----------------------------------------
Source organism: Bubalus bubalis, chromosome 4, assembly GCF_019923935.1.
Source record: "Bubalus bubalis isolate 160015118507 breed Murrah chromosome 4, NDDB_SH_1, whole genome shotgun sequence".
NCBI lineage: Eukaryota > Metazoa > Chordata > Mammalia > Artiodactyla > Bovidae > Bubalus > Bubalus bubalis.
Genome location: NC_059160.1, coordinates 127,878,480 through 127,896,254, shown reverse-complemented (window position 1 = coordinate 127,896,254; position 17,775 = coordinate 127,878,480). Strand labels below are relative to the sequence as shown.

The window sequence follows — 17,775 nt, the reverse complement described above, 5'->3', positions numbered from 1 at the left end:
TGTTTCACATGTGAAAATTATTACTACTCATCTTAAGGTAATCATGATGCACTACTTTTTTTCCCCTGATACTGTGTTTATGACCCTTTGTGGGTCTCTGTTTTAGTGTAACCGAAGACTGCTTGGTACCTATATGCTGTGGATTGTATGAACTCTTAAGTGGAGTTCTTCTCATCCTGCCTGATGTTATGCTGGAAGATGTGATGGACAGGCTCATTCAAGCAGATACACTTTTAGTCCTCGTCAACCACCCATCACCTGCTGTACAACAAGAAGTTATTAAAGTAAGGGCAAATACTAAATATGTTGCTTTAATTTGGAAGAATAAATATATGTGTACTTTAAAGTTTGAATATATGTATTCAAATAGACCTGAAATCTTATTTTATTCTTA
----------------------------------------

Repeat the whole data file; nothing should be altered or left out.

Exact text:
Source organism: Bubalus bubalis, chromosome 4, assembly GCF_019923935.1.
Source record: "Bubalus bubalis isolate 160015118507 breed Murrah chromosome 4, NDDB_SH_1, whole genome shotgun sequence".
NCBI lineage: Eukaryota > Metazoa > Chordata > Mammalia > Artiodactyla > Bovidae > Bubalus > Bubalus bubalis.
Genome location: NC_059160.1, coordinates 127,878,480 through 127,896,254, shown reverse-complemented (window position 1 = coordinate 127,896,254; position 17,775 = coordinate 127,878,480). Strand labels below are relative to the sequence as shown.

The window sequence follows — 17,775 nt, the reverse complement described above, 5'->3', positions numbered from 1 at the left end:
TGTTTCACATGTGAAAATTATTACTACTCATCTTAAGGTAATCATGATGCACTACTTTTTTTCCCCTGATACTGTGTTTATGACCCTTTGTGGGTCTCTGTTTTAGTGTAACCGAAGACTGCTTGGTACCTATATGCTGTGGATTGTATGAACTCTTAAGTGGAGTTCTTCTCATCCTGCCTGATGTTATGCTGGAAGATGTGATGGACAGGCTCATTCAAGCAGATACACTTTTAGTCCTCGTCAACCACCCATCACCTGCTGTACAACAAGAAGTTATTAAAGTAAGGGCAAATACTAAATATGTTGCTTTAATTTGGAAGAATAAATATATGTGTACTTTAAAGTTTGAATATATGTATTCAAATAGACCTGAAATCTTATTTTATTCTTA